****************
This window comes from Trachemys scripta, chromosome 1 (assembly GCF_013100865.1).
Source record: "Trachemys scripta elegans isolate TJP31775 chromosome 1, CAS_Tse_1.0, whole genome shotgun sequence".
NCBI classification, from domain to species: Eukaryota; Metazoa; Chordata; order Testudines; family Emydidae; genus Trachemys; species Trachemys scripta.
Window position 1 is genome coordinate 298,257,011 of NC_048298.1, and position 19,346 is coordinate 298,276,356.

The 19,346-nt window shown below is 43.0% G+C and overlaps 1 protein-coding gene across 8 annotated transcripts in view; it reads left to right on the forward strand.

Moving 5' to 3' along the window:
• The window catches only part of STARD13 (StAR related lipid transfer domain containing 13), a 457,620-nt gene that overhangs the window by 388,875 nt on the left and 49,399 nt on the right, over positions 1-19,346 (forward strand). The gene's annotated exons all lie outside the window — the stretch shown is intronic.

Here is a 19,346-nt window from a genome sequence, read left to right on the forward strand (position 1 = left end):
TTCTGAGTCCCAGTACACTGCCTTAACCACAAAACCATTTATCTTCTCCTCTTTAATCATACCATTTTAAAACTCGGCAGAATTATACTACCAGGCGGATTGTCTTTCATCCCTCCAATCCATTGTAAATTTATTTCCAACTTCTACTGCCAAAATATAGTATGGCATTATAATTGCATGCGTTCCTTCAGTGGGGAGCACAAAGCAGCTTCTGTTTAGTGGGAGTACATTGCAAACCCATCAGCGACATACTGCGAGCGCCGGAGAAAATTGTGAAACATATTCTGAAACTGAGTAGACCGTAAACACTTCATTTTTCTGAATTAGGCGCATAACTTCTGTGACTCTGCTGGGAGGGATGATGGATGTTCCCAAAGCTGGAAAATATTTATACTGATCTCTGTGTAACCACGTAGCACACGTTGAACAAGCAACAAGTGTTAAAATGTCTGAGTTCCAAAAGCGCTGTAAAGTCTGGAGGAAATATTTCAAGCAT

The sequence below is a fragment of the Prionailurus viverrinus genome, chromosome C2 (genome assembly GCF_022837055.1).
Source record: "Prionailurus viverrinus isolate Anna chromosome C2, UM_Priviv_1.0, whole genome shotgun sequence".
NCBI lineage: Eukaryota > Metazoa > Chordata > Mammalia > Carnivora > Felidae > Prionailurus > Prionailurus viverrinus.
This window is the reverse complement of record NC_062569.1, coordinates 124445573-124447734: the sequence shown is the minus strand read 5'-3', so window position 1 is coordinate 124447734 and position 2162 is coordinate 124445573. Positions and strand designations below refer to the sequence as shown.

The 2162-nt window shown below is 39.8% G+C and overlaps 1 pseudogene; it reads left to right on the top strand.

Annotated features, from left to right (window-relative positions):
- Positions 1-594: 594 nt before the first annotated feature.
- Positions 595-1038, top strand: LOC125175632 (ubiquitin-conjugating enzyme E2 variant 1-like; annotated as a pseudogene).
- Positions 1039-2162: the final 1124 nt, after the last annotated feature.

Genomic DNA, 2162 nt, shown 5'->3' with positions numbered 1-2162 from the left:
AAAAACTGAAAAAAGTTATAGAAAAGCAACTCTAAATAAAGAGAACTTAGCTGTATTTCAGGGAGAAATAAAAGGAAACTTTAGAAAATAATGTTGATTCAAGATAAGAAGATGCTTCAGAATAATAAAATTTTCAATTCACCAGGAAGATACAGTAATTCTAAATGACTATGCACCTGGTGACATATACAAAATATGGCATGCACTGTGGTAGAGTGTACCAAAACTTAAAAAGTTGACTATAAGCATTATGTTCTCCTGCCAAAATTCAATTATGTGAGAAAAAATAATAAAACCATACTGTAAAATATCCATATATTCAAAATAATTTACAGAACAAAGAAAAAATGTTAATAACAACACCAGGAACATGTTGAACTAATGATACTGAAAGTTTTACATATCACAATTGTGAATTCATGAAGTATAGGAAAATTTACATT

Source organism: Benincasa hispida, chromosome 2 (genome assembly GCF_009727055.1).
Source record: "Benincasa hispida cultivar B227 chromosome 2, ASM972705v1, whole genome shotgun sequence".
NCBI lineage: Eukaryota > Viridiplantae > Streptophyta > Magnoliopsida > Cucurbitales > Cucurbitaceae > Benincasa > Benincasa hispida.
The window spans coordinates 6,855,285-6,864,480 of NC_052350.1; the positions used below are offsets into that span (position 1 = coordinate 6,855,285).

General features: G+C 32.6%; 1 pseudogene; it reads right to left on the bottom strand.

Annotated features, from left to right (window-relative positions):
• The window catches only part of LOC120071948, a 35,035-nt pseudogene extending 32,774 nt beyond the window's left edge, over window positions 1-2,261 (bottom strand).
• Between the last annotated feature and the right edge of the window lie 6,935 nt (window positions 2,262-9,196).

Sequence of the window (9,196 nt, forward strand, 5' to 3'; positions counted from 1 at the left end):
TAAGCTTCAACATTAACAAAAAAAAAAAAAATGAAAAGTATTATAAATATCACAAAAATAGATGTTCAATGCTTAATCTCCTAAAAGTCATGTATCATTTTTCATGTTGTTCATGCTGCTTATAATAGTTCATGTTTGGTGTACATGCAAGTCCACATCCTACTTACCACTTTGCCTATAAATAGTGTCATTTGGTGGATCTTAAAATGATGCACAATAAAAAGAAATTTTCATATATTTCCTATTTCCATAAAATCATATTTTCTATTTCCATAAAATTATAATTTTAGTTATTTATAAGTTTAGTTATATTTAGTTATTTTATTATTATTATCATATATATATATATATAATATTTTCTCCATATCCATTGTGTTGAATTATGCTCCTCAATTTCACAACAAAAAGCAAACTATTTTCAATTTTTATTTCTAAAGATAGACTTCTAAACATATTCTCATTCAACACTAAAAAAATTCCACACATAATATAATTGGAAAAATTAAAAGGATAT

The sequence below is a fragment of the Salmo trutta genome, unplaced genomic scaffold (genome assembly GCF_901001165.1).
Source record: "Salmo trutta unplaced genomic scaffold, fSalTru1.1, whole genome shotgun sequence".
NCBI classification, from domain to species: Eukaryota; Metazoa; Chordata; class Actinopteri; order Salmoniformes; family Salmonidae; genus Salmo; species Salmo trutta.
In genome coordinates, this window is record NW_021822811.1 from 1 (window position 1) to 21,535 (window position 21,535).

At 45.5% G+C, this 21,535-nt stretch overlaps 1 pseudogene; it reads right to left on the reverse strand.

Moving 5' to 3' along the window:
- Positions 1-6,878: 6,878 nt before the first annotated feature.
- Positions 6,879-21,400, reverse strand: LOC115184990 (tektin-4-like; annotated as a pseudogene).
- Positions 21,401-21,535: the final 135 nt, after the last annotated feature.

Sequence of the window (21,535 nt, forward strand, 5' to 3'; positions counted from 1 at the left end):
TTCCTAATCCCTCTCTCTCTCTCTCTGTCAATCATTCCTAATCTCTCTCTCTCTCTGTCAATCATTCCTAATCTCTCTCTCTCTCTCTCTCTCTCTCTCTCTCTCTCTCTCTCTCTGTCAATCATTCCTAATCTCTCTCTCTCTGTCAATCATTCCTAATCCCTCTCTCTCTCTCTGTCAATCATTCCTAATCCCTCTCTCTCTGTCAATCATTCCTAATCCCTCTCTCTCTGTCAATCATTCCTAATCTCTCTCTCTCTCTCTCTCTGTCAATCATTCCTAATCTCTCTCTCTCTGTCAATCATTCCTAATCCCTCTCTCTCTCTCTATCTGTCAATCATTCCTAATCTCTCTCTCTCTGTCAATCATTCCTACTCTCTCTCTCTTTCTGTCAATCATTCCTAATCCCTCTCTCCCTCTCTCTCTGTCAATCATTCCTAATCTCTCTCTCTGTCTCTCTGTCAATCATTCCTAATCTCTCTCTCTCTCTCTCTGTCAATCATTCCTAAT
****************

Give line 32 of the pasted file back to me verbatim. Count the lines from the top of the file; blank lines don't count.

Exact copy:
Source record: "Salmo trutta unplaced genomic scaffold, fSalTru1.1, whole genome shotgun sequence".